As the National Sleep Foundation notes, the average adult should get eight hours of sleep per night. Unfortunately, one out of three adults sleep less than the recommended amount. The results can be dire. As neuroscientist and leading sleep expert, Dr. Matthew Walker points out, literally every single disease killing people in developed countries is linked in some way to a lack of sleep. His statement may sound like hyperbole, but it's actually truer than many realize. If you don't get enough sleep at night, you're not your best self during the day. To boost your mood, you reach for a package of cookies and some soda. The extra snacking weakens your immune system. This leaves you susceptible to whatever's going around. Repeat this pattern enough times and you'll likely put on extra weight. Excessive weight gain then puts a strain on your heart health and raises your blood pressure. It also increases your risk of stroke, diabetes, and even certain types of cancer.
Sleep also affects your mental health and well-being just as powerfully as it affects your physical health. Scientists have known for a long time that many people who have depression also have problems getting enough sleep at night. However, research now shows that lack of sleep is an actual cause of depression, not just one of its symptoms. In serious instances, lack of sleep can also cause mania, a mental condition characterized by symptoms such as a persistently elevated or irritated mood, agitation, and impaired judgment that leads to extreme and dangerous behaviors. Insomnia is also a risk factor in the development of anxiety disorders. Furthermore, there's a clear connection between lack of sleep and Alzheimer's disease. Losing even one night of sleep increases your body's production of beta-amyloid, a protein that causes plaque which blocks communication between your brain's neurons.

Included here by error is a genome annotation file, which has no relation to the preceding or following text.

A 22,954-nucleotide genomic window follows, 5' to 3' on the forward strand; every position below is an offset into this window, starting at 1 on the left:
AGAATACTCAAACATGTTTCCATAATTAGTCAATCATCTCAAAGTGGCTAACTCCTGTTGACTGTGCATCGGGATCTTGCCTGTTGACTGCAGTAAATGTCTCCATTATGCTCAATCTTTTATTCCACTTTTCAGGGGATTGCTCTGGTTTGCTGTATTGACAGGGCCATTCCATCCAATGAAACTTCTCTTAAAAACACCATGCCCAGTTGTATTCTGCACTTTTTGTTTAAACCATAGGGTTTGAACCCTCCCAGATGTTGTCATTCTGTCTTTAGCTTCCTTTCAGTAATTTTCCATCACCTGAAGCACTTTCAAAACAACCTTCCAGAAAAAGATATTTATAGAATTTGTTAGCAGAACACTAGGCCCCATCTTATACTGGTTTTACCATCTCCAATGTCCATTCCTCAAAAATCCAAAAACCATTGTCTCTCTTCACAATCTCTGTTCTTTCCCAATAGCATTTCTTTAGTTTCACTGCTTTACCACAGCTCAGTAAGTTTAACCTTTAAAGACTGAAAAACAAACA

Bear in mind, not getting enough sleep for a day or two isn't going to completely ruin your mental health. It takes time for your body's and mind's defenses to be broken down. However, you will feel the effects of a bad night's sleep right away. Sleep helps your body process memories. If you don't get enough sleep at night, you'll likely have a hard time remembering important information the next day. A lack of sleep also affects your ability to concentrate and learn new things. If you're a student, this could lead to poor grades. In the workplace, problems concentrating can lead to workplace mistakes. Furthermore, lack of sleep impacts your moods. Without enough sleep, you'll likely feel irritable and upset the next day. This could lead you to make bad decisions you may regret later on. At the very least, the bad mood brought on by a lack of sleep will make it hard for you to enjoy all that the day may offer, be it the company of family and friends, a good book, or even a walk in the park.
Good Habits That Can Help You Sleep Better